Mary Lou Balloueg went to doctors for 15 years before finding out why she had excruciating pain during menstruation. “The pain is so strong that I often fail to climb the steps leading to my house,” says Ballueg, who was finally diagnosed with endometriosis when she was 31 years old.
Ballueg was sure that she had endometriosis long before she heard it from the doctor. She always refused to believe that her symptoms were psychosomatic in nature, that she was a hypochondriac or, as one doctor said, "just very nervous." She decided to conduct her own investigation.
“Almost everything I read or heard about endometriosis refused to be contradictory, confused, and often incorrect,” she says. It seemed no one knew anything about the disease. ” This was one of the reasons she appealed to the Association of Doctors of Specialists in Endometriosis. There, she learned that even now, 70 percent of women who go there complain that their attending doctors tried to classify the symptoms as psychological.
Doctors do not know what causes endometriosis. They also cannot explain why some women develop it and others do not, although there is evidence that it can be inherited. He is the first thing that begins to suspect if a woman can not get pregnant. In general, endometriosis is a crazed menstrual cycle. Each month, preparing for a possible pregnancy, the tissue lining the uterus swells with blood, a place is prepared that should nourish the future fetus. If conception did not take place, the lining, called the endometrium, is rejected and removed through the vagina in other words, you menstruate.
“However, sometimes the normal tissue of the endometrial mucosa enters the fallopian tubes, implants into the abdominal cavity, and begins to grow outside the uterus, explains Dorothy Barbo, MD, professor from the Department of Obstetrics and Gynecology at the Faculty of Medicine of the University of New Mexico and deputy medical director at the University Center for Women's Health in Albuquerque. Endometrium can attach to the ovaries, germinate in the fallopian tubes, bladder and even in the rectum. Like the endometrium inside the uterus, it responds to signals from ovarian hormones. When the ovaries command the endometrium to start growing, these stray endometrial fragments also begin to swell with blood. As a result, you may experience severe pain during menstruation, during sexual intercourse, or even just when trying to take a shower. Or you may not experience any pain. You may have endometriosis, but you may not even guess about it. ”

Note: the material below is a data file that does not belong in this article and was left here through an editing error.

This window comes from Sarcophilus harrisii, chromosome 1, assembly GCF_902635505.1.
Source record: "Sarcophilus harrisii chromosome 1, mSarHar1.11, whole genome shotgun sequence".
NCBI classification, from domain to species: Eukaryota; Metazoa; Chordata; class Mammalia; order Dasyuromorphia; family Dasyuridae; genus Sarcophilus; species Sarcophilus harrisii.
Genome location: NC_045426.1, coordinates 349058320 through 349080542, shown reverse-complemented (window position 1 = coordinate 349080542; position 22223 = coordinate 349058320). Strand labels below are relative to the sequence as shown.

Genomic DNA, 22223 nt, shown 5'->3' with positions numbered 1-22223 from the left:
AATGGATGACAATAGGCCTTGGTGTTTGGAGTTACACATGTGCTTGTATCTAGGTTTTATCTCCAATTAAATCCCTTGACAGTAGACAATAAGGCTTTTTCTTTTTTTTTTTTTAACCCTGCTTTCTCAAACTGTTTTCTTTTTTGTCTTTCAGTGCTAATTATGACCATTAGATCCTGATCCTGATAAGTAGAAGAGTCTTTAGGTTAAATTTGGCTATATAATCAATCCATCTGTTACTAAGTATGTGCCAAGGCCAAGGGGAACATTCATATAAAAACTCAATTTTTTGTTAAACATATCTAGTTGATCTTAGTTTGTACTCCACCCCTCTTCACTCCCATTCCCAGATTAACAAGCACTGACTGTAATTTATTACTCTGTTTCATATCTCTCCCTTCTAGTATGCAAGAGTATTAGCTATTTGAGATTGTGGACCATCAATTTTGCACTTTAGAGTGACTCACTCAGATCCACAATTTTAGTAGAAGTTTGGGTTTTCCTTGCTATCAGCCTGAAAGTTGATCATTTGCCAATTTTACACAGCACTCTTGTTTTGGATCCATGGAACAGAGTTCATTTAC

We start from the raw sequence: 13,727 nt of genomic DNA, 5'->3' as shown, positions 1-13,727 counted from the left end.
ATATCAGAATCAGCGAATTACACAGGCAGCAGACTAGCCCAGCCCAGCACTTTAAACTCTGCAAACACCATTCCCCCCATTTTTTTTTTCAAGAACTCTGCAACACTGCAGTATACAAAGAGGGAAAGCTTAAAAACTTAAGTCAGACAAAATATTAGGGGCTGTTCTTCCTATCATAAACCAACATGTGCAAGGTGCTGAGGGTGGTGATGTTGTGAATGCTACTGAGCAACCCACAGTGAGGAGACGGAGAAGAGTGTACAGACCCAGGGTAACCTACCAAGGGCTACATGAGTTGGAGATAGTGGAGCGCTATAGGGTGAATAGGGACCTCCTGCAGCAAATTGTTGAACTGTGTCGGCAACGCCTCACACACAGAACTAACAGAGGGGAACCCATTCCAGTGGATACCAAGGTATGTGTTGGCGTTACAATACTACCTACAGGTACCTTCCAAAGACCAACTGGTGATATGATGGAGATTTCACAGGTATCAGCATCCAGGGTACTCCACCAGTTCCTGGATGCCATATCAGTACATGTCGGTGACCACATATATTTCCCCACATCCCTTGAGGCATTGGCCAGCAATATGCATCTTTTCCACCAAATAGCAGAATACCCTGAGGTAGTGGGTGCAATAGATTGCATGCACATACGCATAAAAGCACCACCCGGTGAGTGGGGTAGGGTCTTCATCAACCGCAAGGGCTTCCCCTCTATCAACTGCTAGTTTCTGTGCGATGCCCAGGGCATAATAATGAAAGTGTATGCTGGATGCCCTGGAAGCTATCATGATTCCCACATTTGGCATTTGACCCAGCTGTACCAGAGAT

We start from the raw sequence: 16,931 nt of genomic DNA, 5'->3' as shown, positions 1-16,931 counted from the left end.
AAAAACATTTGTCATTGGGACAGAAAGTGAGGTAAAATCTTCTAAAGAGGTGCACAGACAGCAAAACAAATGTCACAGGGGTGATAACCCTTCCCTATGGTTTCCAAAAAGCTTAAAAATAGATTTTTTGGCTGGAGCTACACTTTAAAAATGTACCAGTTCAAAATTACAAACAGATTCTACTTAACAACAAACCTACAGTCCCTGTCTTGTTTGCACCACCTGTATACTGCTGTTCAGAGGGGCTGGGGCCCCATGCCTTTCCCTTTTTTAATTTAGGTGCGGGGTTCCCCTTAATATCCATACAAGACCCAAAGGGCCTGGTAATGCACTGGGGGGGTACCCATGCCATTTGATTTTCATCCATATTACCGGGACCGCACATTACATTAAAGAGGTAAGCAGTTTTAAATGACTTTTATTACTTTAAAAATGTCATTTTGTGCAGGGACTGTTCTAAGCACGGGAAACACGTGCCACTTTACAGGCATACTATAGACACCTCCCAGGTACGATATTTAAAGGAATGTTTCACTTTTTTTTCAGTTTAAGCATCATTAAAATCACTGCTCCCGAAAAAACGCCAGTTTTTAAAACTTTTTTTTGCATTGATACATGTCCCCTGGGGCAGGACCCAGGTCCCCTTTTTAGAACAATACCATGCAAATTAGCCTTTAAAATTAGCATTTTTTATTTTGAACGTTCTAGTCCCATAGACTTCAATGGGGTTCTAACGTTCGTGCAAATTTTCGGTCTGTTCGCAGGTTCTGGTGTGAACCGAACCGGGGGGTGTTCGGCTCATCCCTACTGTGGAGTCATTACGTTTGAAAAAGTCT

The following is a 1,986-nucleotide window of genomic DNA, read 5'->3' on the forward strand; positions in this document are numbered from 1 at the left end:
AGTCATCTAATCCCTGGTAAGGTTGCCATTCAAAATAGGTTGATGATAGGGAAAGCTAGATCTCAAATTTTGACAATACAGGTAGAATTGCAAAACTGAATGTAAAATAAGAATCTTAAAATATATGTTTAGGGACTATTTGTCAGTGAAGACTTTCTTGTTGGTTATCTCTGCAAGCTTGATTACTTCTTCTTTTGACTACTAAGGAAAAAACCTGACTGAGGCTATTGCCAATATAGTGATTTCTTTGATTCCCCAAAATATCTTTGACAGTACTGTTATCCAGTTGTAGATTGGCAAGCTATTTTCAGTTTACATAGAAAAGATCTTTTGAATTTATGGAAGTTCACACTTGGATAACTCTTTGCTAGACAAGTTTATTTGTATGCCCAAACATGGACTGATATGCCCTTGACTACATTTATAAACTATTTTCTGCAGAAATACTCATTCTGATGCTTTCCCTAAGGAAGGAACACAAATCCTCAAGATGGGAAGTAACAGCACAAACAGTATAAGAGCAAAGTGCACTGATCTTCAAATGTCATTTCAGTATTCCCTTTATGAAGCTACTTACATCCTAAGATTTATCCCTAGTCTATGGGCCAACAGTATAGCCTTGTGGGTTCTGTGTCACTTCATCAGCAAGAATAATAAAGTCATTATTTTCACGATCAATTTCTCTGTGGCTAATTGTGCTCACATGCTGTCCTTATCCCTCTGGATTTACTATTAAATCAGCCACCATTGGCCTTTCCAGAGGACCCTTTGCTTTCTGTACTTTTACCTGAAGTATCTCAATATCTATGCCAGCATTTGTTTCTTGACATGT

In contrast to the discharge during menstruation, in which monthly blood is drawn from the uterus through the vagina, blood from the "abnormal" tissue of the endometrium has no place to go. Inflammation begins. After the inflammatory process subsides, scar tissue remains. Since this process is repeated from month to month, the volume of “abnormal” endometrium can grow. Sometimes this leads to dysfunction of the organs or even to the adhesions of the organs.
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